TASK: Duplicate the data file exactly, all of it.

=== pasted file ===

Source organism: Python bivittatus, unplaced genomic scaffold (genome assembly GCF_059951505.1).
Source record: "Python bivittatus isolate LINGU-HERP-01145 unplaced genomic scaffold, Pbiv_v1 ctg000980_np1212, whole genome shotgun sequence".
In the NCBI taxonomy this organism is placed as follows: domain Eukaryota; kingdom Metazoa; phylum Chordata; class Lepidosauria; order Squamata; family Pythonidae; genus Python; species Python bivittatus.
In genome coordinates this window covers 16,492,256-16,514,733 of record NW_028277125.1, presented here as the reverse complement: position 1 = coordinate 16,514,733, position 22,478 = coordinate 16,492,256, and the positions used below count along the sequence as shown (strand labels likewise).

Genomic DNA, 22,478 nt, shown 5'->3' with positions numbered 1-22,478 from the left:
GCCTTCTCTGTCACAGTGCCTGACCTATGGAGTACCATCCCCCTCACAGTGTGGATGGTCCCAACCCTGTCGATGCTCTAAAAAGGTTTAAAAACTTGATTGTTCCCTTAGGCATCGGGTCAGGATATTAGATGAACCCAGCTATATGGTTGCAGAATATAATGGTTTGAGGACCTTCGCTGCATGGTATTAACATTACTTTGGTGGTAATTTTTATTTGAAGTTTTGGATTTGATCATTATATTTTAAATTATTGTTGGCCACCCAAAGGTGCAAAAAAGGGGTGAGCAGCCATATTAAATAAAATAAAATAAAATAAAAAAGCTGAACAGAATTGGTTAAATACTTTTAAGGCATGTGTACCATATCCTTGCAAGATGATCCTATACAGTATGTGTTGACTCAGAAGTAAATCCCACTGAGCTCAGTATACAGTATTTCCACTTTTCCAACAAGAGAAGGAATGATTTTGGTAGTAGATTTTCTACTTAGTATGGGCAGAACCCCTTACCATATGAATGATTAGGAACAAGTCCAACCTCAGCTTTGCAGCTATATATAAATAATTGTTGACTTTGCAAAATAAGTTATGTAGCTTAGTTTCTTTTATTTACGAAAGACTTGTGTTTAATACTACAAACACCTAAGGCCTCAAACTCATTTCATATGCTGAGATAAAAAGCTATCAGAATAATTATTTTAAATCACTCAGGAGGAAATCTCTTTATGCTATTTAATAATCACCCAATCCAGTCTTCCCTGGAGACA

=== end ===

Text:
Source organism: Python bivittatus, unplaced genomic scaffold (genome assembly GCF_059951505.1).
Source record: "Python bivittatus isolate LINGU-HERP-01145 unplaced genomic scaffold, Pbiv_v1 ctg000980_np1212, whole genome shotgun sequence".
In the NCBI taxonomy this organism is placed as follows: domain Eukaryota; kingdom Metazoa; phylum Chordata; class Lepidosauria; order Squamata; family Pythonidae; genus Python; species Python bivittatus.
In genome coordinates this window covers 16,492,256-16,514,733 of record NW_028277125.1, presented here as the reverse complement: position 1 = coordinate 16,514,733, position 22,478 = coordinate 16,492,256, and the positions used below count along the sequence as shown (strand labels likewise).

Genomic DNA, 22,478 nt, shown 5'->3' with positions numbered 1-22,478 from the left:
GCCTTCTCTGTCACAGTGCCTGACCTATGGAGTACCATCCCCCTCACAGTGTGGATGGTCCCAACCCTGTCGATGCTCTAAAAAGGTTTAAAAACTTGATTGTTCCCTTAGGCATCGGGTCAGGATATTAGATGAACCCAGCTATATGGTTGCAGAATATAATGGTTTGAGGACCTTCGCTGCATGGTATTAACATTACTTTGGTGGTAATTTTTATTTGAAGTTTTGGATTTGATCATTATATTTTAAATTATTGTTGGCCACCCAAAGGTGCAAAAAAGGGGTGAGCAGCCATATTAAATAAAATAAAATAAAATAAAAAAGCTGAACAGAATTGGTTAAATACTTTTAAGGCATGTGTACCATATCCTTGCAAGATGATCCTATACAGTATGTGTTGACTCAGAAGTAAATCCCACTGAGCTCAGTATACAGTATTTCCACTTTTCCAACAAGAGAAGGAATGATTTTGGTAGTAGATTTTCTACTTAGTATGGGCAGAACCCCTTACCATATGAATGATTAGGAACAAGTCCAACCTCAGCTTTGCAGCTATATATAAATAATTGTTGACTTTGCAAAATAAGTTATGTAGCTTAGTTTCTTTTATTTACGAAAGACTTGTGTTTAATACTACAAACACCTAAGGCCTCAAACTCATTTCATATGCTGAGATAAAAAGCTATCAGAATAATTATTTTAAATCACTCAGGAGGAAATCTCTTTATGCTATTTAATAATCACCCAATCCAGTCTTCCCTGGAGACA